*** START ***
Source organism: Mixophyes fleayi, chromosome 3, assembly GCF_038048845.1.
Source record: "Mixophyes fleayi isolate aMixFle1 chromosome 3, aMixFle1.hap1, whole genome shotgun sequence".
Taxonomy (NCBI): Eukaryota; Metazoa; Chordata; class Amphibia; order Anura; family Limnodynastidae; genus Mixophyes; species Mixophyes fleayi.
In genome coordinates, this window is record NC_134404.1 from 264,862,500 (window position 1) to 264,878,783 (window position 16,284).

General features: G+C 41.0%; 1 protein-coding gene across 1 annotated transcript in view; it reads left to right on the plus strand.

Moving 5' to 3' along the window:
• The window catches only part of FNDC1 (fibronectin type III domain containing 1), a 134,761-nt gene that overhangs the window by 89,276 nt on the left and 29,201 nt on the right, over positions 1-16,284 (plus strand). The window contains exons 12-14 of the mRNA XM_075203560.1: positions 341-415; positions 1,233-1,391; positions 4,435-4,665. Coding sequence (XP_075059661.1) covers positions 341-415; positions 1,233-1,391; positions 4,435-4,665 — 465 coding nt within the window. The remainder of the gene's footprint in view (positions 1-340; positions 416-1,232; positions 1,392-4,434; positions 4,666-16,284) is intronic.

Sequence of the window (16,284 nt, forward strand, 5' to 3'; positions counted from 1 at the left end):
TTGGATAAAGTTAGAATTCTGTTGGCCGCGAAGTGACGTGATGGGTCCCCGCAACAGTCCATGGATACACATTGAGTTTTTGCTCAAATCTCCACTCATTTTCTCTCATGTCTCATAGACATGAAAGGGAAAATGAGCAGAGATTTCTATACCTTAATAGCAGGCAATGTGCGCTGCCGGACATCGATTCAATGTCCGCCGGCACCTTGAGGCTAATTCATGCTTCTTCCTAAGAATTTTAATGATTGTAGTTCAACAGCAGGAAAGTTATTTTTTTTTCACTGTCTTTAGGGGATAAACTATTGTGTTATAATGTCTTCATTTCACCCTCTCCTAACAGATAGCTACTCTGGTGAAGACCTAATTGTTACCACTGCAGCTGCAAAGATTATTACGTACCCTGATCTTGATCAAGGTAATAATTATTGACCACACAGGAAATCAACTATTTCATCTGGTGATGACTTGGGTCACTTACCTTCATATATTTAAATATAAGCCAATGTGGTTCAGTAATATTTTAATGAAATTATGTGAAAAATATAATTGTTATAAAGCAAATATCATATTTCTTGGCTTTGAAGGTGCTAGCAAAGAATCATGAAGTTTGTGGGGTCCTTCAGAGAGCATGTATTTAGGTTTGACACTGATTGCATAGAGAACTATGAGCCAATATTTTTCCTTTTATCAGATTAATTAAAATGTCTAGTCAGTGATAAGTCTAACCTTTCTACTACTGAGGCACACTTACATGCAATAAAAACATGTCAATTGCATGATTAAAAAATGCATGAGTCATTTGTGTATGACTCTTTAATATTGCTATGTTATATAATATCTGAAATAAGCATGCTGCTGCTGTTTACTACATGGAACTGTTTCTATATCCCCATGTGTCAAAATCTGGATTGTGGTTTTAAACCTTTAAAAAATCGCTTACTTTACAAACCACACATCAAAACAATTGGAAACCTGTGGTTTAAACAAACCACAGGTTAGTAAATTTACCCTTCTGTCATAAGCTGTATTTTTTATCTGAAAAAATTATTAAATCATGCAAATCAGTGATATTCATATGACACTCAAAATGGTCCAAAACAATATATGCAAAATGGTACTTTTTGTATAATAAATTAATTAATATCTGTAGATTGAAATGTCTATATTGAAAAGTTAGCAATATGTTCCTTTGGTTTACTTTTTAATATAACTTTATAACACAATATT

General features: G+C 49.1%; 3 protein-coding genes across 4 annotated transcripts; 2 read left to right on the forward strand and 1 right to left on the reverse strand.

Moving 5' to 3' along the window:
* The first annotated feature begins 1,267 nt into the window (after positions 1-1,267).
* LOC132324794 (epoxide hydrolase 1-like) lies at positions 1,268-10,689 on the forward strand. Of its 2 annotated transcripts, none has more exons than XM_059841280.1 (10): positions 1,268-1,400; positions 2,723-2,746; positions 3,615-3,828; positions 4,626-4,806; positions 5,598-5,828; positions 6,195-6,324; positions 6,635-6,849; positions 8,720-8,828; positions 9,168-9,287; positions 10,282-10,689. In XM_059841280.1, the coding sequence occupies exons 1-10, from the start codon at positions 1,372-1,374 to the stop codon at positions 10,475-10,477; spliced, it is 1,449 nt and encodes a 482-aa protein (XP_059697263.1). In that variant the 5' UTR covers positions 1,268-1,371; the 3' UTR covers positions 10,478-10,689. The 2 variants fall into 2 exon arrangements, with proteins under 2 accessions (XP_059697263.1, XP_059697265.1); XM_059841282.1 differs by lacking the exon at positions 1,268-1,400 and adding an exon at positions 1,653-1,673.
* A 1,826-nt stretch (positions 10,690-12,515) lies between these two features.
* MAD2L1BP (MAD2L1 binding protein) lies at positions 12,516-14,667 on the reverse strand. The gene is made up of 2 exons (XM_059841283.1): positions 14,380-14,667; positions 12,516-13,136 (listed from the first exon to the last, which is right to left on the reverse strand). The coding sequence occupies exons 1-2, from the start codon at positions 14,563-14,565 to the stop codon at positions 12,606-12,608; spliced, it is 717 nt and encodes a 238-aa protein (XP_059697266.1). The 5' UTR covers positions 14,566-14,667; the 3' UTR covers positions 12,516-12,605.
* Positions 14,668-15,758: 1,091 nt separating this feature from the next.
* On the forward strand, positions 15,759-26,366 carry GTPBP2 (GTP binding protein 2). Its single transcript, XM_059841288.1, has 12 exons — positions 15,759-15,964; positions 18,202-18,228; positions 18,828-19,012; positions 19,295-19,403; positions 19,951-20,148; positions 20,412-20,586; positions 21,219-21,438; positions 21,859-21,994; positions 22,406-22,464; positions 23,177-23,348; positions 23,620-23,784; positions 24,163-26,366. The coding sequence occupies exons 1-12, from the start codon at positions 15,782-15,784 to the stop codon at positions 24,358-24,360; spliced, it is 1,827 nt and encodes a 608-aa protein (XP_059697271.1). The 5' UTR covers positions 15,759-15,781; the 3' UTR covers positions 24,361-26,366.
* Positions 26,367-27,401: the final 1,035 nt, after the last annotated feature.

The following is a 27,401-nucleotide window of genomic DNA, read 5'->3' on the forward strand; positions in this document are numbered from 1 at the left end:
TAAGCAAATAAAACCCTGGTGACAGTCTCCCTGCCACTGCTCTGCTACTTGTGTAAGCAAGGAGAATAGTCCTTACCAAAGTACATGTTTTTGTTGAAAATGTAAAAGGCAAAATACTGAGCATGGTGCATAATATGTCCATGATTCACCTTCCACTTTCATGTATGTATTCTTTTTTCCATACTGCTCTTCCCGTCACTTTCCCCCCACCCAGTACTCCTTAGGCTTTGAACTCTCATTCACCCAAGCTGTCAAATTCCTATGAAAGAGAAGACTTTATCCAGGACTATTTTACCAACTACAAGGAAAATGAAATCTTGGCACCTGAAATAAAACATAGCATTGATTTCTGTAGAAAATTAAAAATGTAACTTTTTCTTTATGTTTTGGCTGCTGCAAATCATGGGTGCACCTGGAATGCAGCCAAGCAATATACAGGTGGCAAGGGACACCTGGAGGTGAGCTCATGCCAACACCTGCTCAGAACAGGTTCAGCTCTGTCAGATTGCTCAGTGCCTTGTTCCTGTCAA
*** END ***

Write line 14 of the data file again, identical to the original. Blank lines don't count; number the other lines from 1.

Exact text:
* A 1,826-nt stretch (positions 10,690-12,515) lies between these two features.